The Solicitor General weighed in on a petition for cert in Endrew F. v. Douglas County School District RE-1, siding with parents on the question of the standard under the Individuals with Disabilities Education Act (IDEA) to measure whether a child has received a free and appropriate public education (FAPE).
Some circuits, like the 10th Circuit decision at issue here, had applied a lower standard—the child need only receive “some” benefit , even a trivial amount. Others, like the 3rd Circuit require a substantial or meaningful benefit. We participated in an amicus brief, along with Autism Speaks that supports the parents’ position.
The Solicitor General argued that there is a good basis on which to accept certiorari because of the circuit split and because of the importance of the case. And he argued that the court should adopt the more generous standard. With the Solicitor General taking our side, it is more likely that the U.S. Supreme Court will take the case.
IDEA requires public schools to provide children with disabilities a “free appropriate public education” (FAPE), which is accomplished through “individualized education programs” (IEPs), an educational blueprint for each child with disabilities.
According to the Public Interest Law Center, this interpretation of the IDEA directly conflicts with the published decisions of the Third and Sixth Circuits. Both Circuits have rejected the “more than the minimum” test in favor of a higher standard.
The central issue raised by the petition is the degree of educational benefit that States must provide to children with disabilities in order to satisfy the IDEA’s FAPE requirement. The Court nonetheless concluded that States are required to provide “some” educational benefits and that those benefits must be sufficient to provide each child with “meaningful” access to education.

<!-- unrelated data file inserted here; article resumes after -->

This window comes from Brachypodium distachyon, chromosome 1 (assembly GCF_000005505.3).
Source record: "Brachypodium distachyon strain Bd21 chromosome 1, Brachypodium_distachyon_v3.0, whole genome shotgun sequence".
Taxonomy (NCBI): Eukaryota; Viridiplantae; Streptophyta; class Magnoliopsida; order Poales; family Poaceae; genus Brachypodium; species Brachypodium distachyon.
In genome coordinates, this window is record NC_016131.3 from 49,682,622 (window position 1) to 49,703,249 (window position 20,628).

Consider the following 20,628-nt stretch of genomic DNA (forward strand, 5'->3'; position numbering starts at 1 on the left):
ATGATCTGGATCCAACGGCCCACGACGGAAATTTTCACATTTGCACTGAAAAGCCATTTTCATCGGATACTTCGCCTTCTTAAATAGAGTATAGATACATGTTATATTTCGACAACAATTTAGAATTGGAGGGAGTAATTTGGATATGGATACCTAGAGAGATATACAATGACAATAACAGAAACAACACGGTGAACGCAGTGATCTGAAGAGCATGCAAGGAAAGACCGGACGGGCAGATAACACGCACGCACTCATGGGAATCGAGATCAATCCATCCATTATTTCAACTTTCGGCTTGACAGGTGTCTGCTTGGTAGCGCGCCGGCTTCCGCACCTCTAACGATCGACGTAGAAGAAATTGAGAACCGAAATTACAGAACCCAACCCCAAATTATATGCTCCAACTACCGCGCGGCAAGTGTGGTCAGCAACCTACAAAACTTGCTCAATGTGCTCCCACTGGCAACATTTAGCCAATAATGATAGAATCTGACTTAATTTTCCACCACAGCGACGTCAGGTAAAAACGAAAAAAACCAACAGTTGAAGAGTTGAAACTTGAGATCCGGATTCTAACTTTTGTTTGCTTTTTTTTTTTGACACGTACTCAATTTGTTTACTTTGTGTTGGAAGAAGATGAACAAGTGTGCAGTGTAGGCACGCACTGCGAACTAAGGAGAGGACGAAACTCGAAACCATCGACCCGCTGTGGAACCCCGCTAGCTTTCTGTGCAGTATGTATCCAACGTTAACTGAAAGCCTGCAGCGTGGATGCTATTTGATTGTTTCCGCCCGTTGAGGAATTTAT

The Tenth Circuit’s approach, however, is not consistent with the purpose of the IDEA and has the effect of depriving children with disabilities of the benefits Congress has granted them by law. The Tenth Circuit rejected the petitioner’s IDEA claim based on its longstanding view that a FAPE requires States to provide “some” educational benefit that is “merely more than de minimis.” The Tenth Circuit’s standard does not square with the IDEA’s requirement that the education provided be “appropriate.” In this case, “appropriate” is defined as “specially suitable,” “fit,” or “proper in the circumstances.”
The Law Center is dedicated to securing a fair and appropriate public education for all children with disabilities by using due process complaints, federal appeals, class action lawsuits, and other strategies to compel meaningful structural changes in school districts. The Court should hold that States must provide children with disabilities educational benefits that are meaningful in light of the child’s potential and the IDEA’s stated purposes. Merely aiming for non-trivial progress is not sufficient.